Most people assume – erroneously – that life after a Louisville bankruptcy is going to be bleak. They picture losing their vehicle, their property and being forced from their homes.
In fact, our Louisville bankruptcy attorneys know that there are situations in which filing for a bankruptcy can actually improve your chances of hanging onto your home.
In some cases, you may even be able to strip second or third mortgages, leaving you with your home and manageable payments. The potential loss of a home due to foreclosure is still a possibility that thousands of Kentucky homeowners are grappling with, despite the improved unemployment numbers and incrementally expanding economy.
By no means is Louisville bankruptcy a cure-all, but it can go a very long way in helping you to start fresh after you’ve been buried by unmanageable debt.
When you first file for bankruptcy, it immediately halts creditors from being allowed to harass you. What it also does is buy you some more time. It can force a mortgage servicer or lender to negotiate with you, and it may allow you to purge a great deal of your unsecured debt.
Speaking with a Louisville bankruptcy attorney to comb through all your options is the critical first step.
SNL Financial reports that the largest banking institutions in the country as of last
September had huge numbers of residential loans in the middle of a foreclosure.
In fact, Bank of America’s mortgage loans in foreclosure topped $23 billion – not including the $90.6 billion in loans serviced for others.
Next look at Citigroup, which had mortgage loans in foreclosure that totaled about $7 billion, with another $10 billion in others-serviced loans.
Numbers from Wells Fargo, which held mortgage loans in foreclosure that totaled more than $18 billion, and loans serviced for others stood at roughly $40 billion.
And finally, JPMorgan Chase held residential home mortgage loans that had slipped into foreclosure totaling about $30 billion, plus another $55 billion for those loans they had serviced for others.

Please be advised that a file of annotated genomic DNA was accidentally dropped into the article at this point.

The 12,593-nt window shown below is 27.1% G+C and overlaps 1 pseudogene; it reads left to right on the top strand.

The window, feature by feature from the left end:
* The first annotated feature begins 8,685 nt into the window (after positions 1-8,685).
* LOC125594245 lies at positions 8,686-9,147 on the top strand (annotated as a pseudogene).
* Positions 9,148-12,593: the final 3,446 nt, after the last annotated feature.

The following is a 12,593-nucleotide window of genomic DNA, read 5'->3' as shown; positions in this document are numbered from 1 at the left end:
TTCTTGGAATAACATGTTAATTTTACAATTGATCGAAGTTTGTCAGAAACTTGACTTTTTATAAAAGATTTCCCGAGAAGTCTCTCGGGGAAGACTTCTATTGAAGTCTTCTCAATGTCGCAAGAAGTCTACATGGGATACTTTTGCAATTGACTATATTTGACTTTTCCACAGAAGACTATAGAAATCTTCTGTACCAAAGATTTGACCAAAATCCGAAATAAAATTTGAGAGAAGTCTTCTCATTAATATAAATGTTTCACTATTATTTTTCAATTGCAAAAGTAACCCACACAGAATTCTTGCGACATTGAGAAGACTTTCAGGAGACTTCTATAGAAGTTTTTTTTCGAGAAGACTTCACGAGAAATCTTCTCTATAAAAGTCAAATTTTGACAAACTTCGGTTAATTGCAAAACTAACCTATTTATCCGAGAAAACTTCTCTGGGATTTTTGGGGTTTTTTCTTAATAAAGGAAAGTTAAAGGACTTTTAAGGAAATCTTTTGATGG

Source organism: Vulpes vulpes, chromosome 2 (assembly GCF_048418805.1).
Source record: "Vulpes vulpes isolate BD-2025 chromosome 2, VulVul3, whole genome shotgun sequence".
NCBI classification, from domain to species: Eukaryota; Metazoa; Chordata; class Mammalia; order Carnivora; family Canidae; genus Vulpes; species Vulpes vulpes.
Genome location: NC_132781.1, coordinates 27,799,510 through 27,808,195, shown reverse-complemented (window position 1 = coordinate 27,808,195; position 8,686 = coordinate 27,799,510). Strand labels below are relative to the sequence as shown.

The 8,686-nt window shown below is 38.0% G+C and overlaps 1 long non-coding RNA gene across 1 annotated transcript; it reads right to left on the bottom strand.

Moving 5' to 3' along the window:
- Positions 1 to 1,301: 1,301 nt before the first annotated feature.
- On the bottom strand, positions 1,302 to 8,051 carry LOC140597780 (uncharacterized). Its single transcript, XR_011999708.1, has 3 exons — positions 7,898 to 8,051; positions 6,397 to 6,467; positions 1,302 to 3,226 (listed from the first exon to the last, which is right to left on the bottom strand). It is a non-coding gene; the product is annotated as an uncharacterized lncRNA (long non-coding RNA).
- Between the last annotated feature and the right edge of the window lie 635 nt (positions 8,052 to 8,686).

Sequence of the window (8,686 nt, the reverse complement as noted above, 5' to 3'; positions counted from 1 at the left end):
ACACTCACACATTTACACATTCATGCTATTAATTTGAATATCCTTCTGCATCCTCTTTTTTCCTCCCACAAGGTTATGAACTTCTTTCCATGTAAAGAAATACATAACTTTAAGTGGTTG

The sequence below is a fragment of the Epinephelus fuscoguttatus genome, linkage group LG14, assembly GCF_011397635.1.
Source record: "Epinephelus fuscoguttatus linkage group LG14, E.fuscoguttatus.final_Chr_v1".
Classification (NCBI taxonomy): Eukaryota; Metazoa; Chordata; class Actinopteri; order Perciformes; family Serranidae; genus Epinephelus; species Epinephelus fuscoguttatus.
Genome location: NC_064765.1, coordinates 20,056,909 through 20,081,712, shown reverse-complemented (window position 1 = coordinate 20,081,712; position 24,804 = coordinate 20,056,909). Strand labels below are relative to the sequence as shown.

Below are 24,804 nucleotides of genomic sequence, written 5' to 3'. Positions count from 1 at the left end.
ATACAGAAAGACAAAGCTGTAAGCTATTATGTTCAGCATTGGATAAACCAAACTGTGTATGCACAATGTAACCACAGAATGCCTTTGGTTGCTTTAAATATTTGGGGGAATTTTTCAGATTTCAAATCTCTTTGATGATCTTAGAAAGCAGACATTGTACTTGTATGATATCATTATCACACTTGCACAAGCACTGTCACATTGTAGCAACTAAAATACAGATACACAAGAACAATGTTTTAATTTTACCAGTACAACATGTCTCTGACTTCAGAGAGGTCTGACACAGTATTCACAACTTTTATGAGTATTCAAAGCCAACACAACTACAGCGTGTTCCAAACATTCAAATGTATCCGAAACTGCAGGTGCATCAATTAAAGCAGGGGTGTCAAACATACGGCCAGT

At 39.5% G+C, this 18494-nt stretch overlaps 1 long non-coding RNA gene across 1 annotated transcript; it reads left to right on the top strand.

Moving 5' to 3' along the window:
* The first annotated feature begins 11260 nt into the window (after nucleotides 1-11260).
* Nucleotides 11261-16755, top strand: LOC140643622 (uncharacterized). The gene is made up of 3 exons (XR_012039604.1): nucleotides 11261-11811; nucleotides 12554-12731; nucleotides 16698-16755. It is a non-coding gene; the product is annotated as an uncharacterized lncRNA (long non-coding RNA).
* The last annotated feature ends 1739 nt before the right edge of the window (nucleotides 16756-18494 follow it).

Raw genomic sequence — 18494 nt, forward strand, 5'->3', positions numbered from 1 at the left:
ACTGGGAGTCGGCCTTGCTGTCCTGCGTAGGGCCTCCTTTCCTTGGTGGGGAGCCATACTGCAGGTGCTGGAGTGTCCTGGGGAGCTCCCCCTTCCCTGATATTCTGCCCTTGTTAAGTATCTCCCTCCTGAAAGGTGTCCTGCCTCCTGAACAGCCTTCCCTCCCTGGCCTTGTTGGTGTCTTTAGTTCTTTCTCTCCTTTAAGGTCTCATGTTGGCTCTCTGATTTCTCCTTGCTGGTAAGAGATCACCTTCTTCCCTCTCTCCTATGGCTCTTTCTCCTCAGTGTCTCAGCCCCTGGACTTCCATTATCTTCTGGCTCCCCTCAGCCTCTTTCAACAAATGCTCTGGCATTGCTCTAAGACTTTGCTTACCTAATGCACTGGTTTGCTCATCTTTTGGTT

What all that basically means is that there is incentive for these financial institutions to want to work with you. That doesn’t mean you should assume you can take them on yourself. These institutions have deep pockets and have become widely known for deceptive practices.
The bottom line, though, is that now more than ever, a Louisville bankruptcy can mean you can save your home, rather than be forced from it.
One thing to consider before filing is to look at whether all of your major assets are covered by Kentucky Bankruptcy Exemption Laws. An experienced Louisville bankruptcy attorney can help you sort through the details.
Just know that a Chapter 13 bankruptcy in Louisville can help you keep your home, and generally takes about three to five years to complete, but in the end, you will be considered current on your mortgage balance and free to continue living your life – in your home – without the burden of insurmountable debt.
If you need to speak to a Kentucky bankruptcy attorney or Louisville foreclosure defense firm, contact the Bankruptcy Law Center at 866-270-4495 for a free and confidential consultation to discuss your rights.
Go bankrupt, keep your home?, By Philip van Doorn, MainStreet, MSN Money